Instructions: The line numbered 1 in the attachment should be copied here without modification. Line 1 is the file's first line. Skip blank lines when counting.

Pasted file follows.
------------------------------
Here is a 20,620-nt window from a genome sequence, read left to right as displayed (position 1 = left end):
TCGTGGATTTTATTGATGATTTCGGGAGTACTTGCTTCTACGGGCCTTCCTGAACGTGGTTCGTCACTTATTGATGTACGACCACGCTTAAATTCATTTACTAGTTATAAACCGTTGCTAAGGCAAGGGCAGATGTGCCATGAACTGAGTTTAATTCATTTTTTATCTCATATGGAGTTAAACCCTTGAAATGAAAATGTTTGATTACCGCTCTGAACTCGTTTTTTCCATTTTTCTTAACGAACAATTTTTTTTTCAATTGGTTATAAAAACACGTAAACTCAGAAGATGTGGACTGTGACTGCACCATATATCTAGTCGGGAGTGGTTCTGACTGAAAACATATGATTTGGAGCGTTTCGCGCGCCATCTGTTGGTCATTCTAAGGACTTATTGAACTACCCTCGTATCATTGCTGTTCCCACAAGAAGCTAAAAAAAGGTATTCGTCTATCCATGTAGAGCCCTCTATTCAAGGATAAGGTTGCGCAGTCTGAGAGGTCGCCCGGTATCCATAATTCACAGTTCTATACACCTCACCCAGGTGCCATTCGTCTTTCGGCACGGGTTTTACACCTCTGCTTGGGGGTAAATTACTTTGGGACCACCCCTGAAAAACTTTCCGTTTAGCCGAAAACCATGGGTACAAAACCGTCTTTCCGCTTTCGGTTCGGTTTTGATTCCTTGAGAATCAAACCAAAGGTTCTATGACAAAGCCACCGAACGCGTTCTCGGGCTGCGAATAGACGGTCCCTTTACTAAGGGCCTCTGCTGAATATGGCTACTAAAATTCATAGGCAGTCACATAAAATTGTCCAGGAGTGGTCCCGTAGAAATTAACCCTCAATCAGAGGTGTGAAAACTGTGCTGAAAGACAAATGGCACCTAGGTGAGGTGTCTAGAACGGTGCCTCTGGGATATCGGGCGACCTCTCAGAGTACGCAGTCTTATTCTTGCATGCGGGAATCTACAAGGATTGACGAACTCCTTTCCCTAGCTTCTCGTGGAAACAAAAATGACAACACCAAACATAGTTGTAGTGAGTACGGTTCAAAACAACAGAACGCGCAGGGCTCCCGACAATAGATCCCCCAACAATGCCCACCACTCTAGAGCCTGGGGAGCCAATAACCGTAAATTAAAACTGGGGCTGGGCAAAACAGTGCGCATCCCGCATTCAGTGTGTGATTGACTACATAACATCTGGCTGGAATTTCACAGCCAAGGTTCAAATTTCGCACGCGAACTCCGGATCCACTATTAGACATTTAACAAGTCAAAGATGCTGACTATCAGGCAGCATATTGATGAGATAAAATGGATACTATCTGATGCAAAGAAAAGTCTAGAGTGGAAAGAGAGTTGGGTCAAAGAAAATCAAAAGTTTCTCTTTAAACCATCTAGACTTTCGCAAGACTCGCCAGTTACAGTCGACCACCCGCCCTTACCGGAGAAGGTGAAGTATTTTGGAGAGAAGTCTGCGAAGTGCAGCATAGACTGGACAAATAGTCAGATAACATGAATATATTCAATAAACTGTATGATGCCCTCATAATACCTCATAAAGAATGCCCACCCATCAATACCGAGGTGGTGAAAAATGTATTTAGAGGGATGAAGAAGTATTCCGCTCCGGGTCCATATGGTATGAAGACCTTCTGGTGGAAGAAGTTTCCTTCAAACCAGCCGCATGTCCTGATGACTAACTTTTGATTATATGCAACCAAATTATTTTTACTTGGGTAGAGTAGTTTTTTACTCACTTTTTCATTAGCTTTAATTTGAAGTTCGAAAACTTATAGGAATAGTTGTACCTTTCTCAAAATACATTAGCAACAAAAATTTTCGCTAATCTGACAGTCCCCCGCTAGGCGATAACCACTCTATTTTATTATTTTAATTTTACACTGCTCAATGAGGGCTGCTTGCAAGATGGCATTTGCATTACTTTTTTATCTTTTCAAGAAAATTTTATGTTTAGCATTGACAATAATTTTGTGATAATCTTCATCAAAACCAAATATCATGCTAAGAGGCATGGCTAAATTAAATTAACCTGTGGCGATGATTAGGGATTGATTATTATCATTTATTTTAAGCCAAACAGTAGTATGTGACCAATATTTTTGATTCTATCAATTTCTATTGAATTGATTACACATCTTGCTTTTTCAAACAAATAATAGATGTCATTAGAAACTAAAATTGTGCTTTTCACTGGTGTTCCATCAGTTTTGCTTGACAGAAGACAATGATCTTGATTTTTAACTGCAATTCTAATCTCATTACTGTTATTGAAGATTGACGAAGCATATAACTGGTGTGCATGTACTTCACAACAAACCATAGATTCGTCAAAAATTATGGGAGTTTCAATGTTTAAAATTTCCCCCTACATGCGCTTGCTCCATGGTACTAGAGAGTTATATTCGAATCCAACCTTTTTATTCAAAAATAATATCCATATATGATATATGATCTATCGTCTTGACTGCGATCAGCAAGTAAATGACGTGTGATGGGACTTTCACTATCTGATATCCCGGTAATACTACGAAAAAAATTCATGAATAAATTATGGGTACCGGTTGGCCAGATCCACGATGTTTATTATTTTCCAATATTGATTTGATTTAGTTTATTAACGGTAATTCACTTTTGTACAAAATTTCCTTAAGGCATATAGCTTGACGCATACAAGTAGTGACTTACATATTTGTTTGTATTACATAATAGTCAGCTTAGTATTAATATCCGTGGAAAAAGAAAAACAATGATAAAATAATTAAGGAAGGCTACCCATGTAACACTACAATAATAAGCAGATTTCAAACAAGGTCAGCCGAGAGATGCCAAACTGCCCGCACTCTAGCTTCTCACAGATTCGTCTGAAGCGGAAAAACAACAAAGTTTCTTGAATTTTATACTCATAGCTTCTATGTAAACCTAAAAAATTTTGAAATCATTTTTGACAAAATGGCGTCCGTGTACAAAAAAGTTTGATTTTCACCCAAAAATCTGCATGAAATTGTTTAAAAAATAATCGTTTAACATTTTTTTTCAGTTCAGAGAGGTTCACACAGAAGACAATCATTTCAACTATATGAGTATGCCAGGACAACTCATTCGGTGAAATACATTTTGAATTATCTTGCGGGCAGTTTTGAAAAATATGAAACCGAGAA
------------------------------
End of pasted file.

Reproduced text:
Here is a 20,620-nt window from a genome sequence, read left to right as displayed (position 1 = left end):